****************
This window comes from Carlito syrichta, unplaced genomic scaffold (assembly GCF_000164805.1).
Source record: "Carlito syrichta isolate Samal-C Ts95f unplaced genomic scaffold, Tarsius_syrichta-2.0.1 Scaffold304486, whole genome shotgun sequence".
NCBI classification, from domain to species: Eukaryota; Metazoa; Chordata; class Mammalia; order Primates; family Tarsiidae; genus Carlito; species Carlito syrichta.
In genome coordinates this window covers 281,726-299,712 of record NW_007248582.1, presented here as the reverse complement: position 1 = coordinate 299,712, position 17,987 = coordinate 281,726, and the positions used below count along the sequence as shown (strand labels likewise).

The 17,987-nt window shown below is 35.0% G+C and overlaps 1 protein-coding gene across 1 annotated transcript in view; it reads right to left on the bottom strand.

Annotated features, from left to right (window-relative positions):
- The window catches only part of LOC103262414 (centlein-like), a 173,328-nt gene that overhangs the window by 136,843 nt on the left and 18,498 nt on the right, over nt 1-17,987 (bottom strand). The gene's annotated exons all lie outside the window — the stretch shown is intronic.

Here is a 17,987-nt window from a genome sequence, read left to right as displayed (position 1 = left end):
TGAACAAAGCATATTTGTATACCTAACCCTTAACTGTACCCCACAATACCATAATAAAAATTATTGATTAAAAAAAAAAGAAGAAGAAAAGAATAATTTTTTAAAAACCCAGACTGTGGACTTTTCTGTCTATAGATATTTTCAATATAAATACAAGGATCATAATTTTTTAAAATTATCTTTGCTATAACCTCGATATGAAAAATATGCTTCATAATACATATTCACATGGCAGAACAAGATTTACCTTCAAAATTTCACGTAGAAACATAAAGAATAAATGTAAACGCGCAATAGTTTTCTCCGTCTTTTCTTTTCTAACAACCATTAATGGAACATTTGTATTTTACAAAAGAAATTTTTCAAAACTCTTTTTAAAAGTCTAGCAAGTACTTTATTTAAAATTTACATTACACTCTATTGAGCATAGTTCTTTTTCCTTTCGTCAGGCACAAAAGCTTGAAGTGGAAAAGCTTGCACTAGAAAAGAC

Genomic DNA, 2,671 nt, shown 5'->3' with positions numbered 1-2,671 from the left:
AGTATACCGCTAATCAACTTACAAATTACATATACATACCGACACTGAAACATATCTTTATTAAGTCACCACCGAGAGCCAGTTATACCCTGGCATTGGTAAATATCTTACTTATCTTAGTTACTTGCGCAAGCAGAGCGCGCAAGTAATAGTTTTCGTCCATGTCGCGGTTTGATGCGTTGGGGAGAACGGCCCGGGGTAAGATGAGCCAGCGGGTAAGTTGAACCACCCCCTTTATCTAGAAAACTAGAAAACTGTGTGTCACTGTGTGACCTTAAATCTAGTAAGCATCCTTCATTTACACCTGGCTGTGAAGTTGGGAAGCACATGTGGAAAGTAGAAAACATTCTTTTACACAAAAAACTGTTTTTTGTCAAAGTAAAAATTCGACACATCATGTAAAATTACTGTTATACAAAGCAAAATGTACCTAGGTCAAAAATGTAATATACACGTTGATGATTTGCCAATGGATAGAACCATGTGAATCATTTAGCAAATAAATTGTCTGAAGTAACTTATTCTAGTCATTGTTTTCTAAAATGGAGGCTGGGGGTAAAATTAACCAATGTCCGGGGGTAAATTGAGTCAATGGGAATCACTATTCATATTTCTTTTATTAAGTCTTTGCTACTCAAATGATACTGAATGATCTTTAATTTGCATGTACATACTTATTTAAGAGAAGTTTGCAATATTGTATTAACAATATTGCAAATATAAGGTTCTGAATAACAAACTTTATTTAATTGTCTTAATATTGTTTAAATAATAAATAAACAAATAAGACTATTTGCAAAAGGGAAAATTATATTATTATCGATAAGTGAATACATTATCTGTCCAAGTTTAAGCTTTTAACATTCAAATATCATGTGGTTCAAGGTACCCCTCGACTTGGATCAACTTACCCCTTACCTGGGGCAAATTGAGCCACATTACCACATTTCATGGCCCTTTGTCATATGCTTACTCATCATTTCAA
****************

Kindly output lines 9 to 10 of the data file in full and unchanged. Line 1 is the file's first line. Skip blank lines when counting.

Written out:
TGAACAAAGCATATTTGTATACCTAACCCTTAACTGTACCCCACAATACCATAATAAAAATTATTGATTAAAAAAAAAAGAAGAAGAAAAGAATAATTTTTTAAAAACCCAGACTGTGGACTTTTCTGTCTATAGATATTTTCAATATAAATACAAGGATCATAATTTTTTAAAATTATCTTTGCTATAACCTCGATATGAAAAATATGCTTCATAATACATATTCACATGGCAGAACAAGATTTACCTTCAAAATTTCACGTAGAAACATAAAGAATAAATGTAAACGCGCAATAGTTTTCTCCGTCTTTTCTTTTCTAACAACCATTAATGGAACATTTGTATTTTACAAAAGAAATTTTTCAAAACTCTTTTTAAAAGTCTAGCAAGTACTTTATTTAAAATTTACATTACACTCTATTGAGCATAGTTCTTTTTCCTTTCGTCAGGCACAAAAGCTTGAAGTGGAAAAGCTTGCACTAGAAAAGAC

Genomic DNA, 2,671 nt, shown 5'->3' with positions numbered 1-2,671 from the left: